Leather Craft Basics: How to Colour Leather Flowers February 26, 2016 15:03
If you've ever done one of my workshops, you'll know how much I love the way vegetable-tanned leather responds to leather dyes. The possibilities are endless! You can blend just two or three colourways together and get so many beautiful shades - as many different colours as in nature itself - to match any outfit and any creation.
But like anything, it takes a lot of practice, experimentation and skill to achieve exquisite results.
I go into a great amount of detail on how to create vibrant and life-like leather flowers using leather dyes in my online tutorials through Hat Academy, but here are some of the essentials I tell all my students.
Colouring Leather: The Basics
1. No two hides are created equal
I could talk for hours on the natural beauty and character of an individual piece of leather, but to keep things brief I'll just say this: Leather is a natural material and as such, scars, insect bites and natural markings are a given. Treat these markings as its built-in Certificate of Authenticity. The more you work with this beautiful medium, the more you will come to appreciate its unique characteristics.
Vegetable tanned leathers straight out of the tannery (left),
and my specially developed Flower Leather (right).
When it comes to dyeing leather, you want to be sure you're working with uncoated, natural vegetable-tanned leathers, not chrome (more on the difference between vegetable-tanned and chrome leather coming soon). This is your base and it is crucial to get this right - colour and thickness is key.
Different tanneries use different tannery solutions. The image above illustrates just how much the finished colour of standard vegetable-tanned leathers (the three on the left) can vary, depending on the tannery.
If you want to achieve really vibrant colours your standard vegetable tanned cowhide won't cut it. The leather I use has been specially developed for my Leather Flowers and provides the perfect base for superb colouring.
2. Dilute and build
You’ve heard of the bend-and-snap, let me introduce you to the dilute-and-build!
Always, always, always dilute your dye. You want to start with a light wash of your chosen colour, and gradually increase the concentration one layer at a time, building toward a more vibrant finish. This is a must if you want to achieve seamless, subtle and lifelike hues.
HOT TIP! Use a pipette eyedropper for control and concentration of your concoctions.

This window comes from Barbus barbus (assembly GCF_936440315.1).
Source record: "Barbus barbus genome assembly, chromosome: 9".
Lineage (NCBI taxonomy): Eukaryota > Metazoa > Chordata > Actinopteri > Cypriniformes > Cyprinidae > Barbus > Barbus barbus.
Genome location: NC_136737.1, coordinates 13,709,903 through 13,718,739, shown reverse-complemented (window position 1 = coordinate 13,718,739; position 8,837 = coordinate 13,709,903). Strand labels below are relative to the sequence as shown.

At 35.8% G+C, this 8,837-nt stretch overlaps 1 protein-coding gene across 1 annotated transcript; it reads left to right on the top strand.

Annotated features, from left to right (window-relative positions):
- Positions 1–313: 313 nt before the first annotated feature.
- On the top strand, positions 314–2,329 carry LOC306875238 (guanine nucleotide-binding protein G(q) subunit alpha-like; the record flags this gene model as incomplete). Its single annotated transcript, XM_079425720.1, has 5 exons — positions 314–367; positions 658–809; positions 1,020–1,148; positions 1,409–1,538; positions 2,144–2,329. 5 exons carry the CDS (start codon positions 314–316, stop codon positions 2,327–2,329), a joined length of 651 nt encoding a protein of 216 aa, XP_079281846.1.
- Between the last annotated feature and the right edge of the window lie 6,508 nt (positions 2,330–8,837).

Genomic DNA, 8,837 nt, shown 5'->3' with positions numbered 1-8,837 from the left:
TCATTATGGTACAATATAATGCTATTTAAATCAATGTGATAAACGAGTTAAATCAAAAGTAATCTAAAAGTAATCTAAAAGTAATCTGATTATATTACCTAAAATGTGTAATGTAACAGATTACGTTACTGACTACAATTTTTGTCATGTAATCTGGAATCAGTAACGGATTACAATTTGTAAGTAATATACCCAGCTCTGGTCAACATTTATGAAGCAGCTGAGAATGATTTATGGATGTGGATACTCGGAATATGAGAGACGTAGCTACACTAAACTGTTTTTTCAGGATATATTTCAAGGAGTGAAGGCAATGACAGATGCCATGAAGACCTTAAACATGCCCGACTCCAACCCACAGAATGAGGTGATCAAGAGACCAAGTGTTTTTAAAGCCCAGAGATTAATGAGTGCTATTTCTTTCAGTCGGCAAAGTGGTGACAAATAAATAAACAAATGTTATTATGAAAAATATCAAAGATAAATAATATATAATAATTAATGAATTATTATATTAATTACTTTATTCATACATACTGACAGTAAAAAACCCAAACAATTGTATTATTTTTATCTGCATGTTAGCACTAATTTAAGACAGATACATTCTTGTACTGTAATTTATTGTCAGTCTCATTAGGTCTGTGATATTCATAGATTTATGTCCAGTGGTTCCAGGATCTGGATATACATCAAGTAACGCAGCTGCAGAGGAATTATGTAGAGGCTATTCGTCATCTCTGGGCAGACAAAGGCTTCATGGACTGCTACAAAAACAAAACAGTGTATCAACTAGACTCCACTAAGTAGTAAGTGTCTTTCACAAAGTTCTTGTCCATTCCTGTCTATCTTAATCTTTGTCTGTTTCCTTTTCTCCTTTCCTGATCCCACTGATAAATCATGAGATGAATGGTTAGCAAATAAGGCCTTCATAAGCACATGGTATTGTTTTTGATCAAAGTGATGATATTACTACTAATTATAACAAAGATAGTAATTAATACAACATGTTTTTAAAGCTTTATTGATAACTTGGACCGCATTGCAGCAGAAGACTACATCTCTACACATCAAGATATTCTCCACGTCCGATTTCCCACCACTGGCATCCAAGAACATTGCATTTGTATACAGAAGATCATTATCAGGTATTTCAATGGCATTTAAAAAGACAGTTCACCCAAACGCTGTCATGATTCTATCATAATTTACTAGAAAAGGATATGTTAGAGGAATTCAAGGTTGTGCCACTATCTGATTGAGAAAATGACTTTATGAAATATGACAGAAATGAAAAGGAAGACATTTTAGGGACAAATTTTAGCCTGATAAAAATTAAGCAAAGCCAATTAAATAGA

3. Work wet and work fast
Vegetable-tanned leathers that have not been sealed will take on moisture, so it soaks up dye like a sponge. Avoid uneven dyeing, blotching and bleeding by moistening the leather AND your brush before applying any dye at all.
Work quickly to achieve a more even application and you'll want to complete colouring in one sitting to ensure your colours are consistent.
HOT TIP! Use a spray bottle to create a fine mist of water over your leather, you don’t want it soaking wet.
4. Get creative with colour
Colours are an important part of our sensations and senses, and can transform a piece from good to extraordinary. Colour can literally have a physiological and emotional effect. Entire industry bodies are devoted to the study of colour and to forecasting of fashion colour trends for each season.
The Colour Theory Reference for Designers by Paper Leaf
Once you've had some practice, don't limit yourself to the colours you get direct from the store - get your colour wheel out and start to blend your own! You can easily create millions of mixtures with spirit based leather dyes.
For inspiration and guidance, look to nature, fashion and art. Study the subject of colour and colour theory. Take a look at top online colour resources such as Pantone's Colour of the Year, Adobe Color CC, Paletton and Color Matters.
5. The right tool for the job
Last but not least, don't waste your time or money on equipment that just won't get you the results you desire.
Make sure you use a good quality soft bristle brush with a flat edge, cheap craft brushes won't give you that smooth and seamless finish.
I highly recommend the Australian made Cobblestone range of leather dyes available online at East Coast Leather. These spirit based dyes are the result of a collaboration between Leather Finishing Products Australia, East Coast Leather and myself to bring my leather flowers and projects to life. Their colour range (below) is so vibrant, and they are formulated right here in Queensland.
If you are outside of Australia, I'd also recommend Fiebings Leather Dyes which you'll be able to get from most leather craft suppliers worldwide.
So there you have it, my top five tips for dyeing leather. If you want to know more about colouring leather, I show you how in my Leather Flowers online tutorials with Hat Academy. Lessons start at $59.95 and for that, you actually have unlimited access to all purchased classes on desktop, tablets or mobile so you can return to modules to recap on specific skills.